Caring for a parent, Death & Dying, Retrospective, Writing Down the Story

Daughter on Duty: Bold New Adventures

As we move toward the official celebration of my mother’s life, I sense that service will be the final duty of the daughter; the last thing before my mother moves beyond a physical presence and into the spirit realm.

I carried her with me on my hike through wildflowers up Hamilton Mountain above the Columbia Gorge this week (you can read my Adventure Log here). She was here as I planted her geraniums under her bedroom window a few weeks ago (my bedroom now). Next year I expect I will plant something more to my own liking.


As spring continues to burst forth, I feel her in the garden and in the woods. The ancient rhododendrons that flank the steps down to the house that haven’t had more than a single (at most) bloom in decades are loaded this year. Explain that. I can’t. In death, as in life, all is mystery.


Two of my oldest friends, coincidentally in town at the same time, stayed at my house last weekend. A few others joined us for brunch on Sunday. Three of us were my mother’s Girl Scouts, and Marc’s mother was my mother’s Girl Scouting colleague and friend.


As we ate, a western Tanager alighted on the deck rail. It’s only the second time I’ve seen the colorful bird in the nearly six years I’ve been back here. We all felt visited.

See the source image
(Not my photo)

Some days I still find myself wondering if she really left her body that day last month.  “You were there,” I have to keep telling myself. “You touched her motionless body; felt her non-beating heart; listened for non-existent breath; confirmed the stiffening of her empty shell.” Of course she was gone, I know she had moved on, but it still seems surreal, like maybe there was a mistake.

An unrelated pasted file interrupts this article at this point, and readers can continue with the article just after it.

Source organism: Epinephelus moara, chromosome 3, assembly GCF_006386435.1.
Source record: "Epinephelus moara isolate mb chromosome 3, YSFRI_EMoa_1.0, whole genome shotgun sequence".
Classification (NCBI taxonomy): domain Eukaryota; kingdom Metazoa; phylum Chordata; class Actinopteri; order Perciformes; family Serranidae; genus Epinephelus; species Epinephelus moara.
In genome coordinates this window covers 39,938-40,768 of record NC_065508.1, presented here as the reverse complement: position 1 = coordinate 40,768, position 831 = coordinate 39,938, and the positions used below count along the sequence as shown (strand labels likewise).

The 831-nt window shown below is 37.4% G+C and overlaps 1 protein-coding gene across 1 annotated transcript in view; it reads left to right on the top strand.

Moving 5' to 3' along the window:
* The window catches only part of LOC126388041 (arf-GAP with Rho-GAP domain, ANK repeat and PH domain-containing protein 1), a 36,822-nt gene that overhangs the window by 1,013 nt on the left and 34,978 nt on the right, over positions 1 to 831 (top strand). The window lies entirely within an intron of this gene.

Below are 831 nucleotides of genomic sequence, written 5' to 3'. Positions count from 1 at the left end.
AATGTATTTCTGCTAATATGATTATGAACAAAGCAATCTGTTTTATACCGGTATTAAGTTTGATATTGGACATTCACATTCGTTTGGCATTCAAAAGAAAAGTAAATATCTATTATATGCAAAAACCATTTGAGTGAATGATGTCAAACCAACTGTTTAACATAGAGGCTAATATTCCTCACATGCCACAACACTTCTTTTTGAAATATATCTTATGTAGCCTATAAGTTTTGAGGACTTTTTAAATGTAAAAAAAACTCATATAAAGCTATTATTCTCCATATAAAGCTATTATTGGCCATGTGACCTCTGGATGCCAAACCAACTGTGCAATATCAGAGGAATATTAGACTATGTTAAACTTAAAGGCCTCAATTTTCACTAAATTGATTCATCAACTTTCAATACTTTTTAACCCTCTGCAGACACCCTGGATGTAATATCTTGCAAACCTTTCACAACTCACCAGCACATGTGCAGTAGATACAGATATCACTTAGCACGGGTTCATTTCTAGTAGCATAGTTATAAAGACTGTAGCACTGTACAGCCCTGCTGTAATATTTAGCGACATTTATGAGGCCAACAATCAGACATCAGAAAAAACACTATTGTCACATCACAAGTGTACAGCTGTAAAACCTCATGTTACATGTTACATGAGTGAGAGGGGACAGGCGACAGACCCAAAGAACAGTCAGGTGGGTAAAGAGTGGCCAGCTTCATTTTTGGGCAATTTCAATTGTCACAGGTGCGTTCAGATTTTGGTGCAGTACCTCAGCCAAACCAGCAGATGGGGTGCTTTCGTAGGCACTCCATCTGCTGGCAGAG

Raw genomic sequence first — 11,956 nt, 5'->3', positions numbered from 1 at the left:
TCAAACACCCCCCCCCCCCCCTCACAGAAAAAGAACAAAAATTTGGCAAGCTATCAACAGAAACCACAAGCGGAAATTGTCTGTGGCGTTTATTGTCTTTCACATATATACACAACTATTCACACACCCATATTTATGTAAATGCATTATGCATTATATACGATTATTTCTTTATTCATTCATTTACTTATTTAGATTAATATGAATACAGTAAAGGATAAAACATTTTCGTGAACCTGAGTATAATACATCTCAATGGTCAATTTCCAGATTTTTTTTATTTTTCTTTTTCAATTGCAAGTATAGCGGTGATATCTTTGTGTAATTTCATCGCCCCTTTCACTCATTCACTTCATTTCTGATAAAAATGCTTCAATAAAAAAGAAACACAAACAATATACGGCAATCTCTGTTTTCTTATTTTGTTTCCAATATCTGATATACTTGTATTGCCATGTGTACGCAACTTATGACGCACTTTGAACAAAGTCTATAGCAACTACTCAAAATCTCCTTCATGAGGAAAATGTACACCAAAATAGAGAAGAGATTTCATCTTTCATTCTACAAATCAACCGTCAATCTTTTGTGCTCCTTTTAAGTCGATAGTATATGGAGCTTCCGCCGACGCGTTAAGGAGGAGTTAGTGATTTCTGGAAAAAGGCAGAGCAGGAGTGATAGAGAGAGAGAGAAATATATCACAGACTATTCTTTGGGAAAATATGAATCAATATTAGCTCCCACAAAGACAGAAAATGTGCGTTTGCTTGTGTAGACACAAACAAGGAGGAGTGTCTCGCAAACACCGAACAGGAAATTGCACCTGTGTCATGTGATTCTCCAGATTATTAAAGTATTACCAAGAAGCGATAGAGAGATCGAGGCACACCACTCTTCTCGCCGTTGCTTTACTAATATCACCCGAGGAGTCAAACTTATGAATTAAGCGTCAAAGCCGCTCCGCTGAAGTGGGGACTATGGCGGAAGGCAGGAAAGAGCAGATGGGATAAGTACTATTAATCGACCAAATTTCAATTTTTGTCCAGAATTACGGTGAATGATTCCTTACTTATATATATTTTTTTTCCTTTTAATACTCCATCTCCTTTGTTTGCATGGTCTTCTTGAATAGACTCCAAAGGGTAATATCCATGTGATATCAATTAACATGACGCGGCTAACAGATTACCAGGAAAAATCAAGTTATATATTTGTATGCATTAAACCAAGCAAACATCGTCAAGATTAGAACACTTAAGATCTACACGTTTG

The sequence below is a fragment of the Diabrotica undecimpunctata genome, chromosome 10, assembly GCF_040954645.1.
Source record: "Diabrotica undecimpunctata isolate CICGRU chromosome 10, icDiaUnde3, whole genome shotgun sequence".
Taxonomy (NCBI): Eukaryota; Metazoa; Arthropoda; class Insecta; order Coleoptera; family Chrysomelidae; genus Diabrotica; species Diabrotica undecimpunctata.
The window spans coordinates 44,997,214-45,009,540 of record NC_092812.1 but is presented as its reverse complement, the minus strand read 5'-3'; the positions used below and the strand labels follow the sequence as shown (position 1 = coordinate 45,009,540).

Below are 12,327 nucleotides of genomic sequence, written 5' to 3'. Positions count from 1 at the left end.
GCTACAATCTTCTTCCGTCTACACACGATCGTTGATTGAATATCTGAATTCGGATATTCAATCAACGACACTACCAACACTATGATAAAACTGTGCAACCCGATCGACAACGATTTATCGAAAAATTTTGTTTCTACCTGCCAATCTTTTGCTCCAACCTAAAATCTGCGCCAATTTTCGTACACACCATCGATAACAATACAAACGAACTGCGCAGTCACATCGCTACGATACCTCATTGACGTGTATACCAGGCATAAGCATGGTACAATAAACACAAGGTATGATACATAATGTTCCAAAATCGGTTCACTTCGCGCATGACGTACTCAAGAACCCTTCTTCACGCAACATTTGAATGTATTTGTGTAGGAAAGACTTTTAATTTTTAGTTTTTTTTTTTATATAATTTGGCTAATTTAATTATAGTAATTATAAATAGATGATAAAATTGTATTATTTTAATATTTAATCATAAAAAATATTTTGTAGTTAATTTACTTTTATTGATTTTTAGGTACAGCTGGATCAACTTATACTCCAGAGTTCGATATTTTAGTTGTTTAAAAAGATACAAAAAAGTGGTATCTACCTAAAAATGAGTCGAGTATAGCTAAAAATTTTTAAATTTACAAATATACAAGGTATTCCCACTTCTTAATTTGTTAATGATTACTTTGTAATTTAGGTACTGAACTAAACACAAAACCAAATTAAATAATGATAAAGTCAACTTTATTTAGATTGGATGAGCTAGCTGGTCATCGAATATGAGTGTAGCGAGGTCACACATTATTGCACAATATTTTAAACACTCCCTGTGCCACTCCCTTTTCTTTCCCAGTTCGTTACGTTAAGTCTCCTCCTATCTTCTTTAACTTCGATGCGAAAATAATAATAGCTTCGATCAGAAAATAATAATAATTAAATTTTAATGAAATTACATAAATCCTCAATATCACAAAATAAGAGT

My sisters and I are hard at work preparing for a service that will honor the one who birthed us and raised us and sent us out into the world. It will be held on June 9, two days before her 102nd birthday, at 2pm at the Centralia First United Methodist Church. I welcome your presence in person or in spirit. I thank you again for your accompaniment on this journey.

A post following the service will be the last on these pages. It feels like a letting go of an old friend. I let go of my beloved 20-year-old CuRVy yesterday too. She been a grand partner on many adventures on both sides of the country and in between. It’s another loss, but it’s time for new adventures and a new vehicle (in Monarch orange), both for rolling along the byways and in which to write about them.



I’m sure I will continue to write about my mother, her life, our life together as I move on to new bold ventures. She will be walking within me now, as I have walked with her for the past six years. I hope you will come with us at I don’t want to lose you! When my memoir is published—thinking boldly—I will let you know about here first!

Have I said enough how grateful to you I am? It cannot possibly be expressed too much or too often. I bow to the divine light in each of you. Namaste.

My father’s Four Fabulous Females on my mother’s 100th birthday.



5 thoughts on “Daughter on Duty: Bold New Adventures”

  1. I’ve always embraced the phrase “more will be revealed”. For me it is a reminder that everything evolves. I believe this is happening every day, in every sweet moment. Your story has deepened and how lucky we are to have been invited to join you. I look forward to her memorial. Gretchen, there are so many amazing things ahead for you and I can hardly wait to see where life takes you next ♡


  2. Dear Gretchen,
    Do “think boldly” and publish your memoir. It is a journey of dutiful love and reconciliation that many of us daughters need. Side note, you may know the Buddhist tradition of the 40 day bardo of tranisition from this life to what comes next…Much love, Katharine

    Liked by 2 people

  3. Gretchen, you have come a long way over the years and it was a joy to see you change your perception of your mother. My Mom is always with me and I think of her now as my ‘protector’, my friend even as I recognize features of her face in my own and exhibit many of her quirks. Stay in touch with us! – Caro


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